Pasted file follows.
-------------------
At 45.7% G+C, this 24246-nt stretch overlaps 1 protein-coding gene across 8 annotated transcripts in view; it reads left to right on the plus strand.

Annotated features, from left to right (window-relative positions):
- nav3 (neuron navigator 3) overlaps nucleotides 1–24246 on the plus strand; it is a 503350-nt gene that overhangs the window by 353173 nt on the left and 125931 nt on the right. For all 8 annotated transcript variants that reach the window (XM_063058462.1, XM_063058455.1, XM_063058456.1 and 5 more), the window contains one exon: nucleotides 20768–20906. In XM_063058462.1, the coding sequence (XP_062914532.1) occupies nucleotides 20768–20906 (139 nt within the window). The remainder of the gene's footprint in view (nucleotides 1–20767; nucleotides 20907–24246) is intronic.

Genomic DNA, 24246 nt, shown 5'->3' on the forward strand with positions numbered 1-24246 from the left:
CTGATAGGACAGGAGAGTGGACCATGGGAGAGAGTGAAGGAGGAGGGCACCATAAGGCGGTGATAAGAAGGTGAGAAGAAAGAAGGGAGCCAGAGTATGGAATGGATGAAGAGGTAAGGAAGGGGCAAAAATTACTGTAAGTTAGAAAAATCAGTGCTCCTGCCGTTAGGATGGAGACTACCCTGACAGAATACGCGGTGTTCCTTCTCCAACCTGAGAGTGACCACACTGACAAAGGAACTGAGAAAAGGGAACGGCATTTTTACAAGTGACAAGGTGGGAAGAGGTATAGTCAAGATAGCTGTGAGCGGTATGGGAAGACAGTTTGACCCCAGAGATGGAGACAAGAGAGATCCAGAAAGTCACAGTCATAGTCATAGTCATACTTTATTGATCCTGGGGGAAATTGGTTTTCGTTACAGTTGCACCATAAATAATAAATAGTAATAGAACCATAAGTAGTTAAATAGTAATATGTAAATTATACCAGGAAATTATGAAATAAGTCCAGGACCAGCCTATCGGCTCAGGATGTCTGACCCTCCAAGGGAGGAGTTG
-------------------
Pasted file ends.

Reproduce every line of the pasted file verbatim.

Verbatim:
At 45.7% G+C, this 24246-nt stretch overlaps 1 protein-coding gene across 8 annotated transcripts in view; it reads left to right on the plus strand.

Annotated features, from left to right (window-relative positions):
- nav3 (neuron navigator 3) overlaps nucleotides 1–24246 on the plus strand; it is a 503350-nt gene that overhangs the window by 353173 nt on the left and 125931 nt on the right. For all 8 annotated transcript variants that reach the window (XM_063058462.1, XM_063058455.1, XM_063058456.1 and 5 more), the window contains one exon: nucleotides 20768–20906. In XM_063058462.1, the coding sequence (XP_062914532.1) occupies nucleotides 20768–20906 (139 nt within the window). The remainder of the gene's footprint in view (nucleotides 1–20767; nucleotides 20907–24246) is intronic.

Genomic DNA, 24246 nt, shown 5'->3' on the forward strand with positions numbered 1-24246 from the left:
CTGATAGGACAGGAGAGTGGACCATGGGAGAGAGTGAAGGAGGAGGGCACCATAAGGCGGTGATAAGAAGGTGAGAAGAAAGAAGGGAGCCAGAGTATGGAATGGATGAAGAGGTAAGGAAGGGGCAAAAATTACTGTAAGTTAGAAAAATCAGTGCTCCTGCCGTTAGGATGGAGACTACCCTGACAGAATACGCGGTGTTCCTTCTCCAACCTGAGAGTGACCACACTGACAAAGGAACTGAGAAAAGGGAACGGCATTTTTACAAGTGACAAGGTGGGAAGAGGTATAGTCAAGATAGCTGTGAGCGGTATGGGAAGACAGTTTGACCCCAGAGATGGAGACAAGAGAGATCCAGAAAGTCACAGTCATAGTCATAGTCATACTTTATTGATCCTGGGGGAAATTGGTTTTCGTTACAGTTGCACCATAAATAATAAATAGTAATAGAACCATAAGTAGTTAAATAGTAATATGTAAATTATACCAGGAAATTATGAAATAAGTCCAGGACCAGCCTATCGGCTCAGGATGTCTGACCCTCCAAGGGAGGAGTTG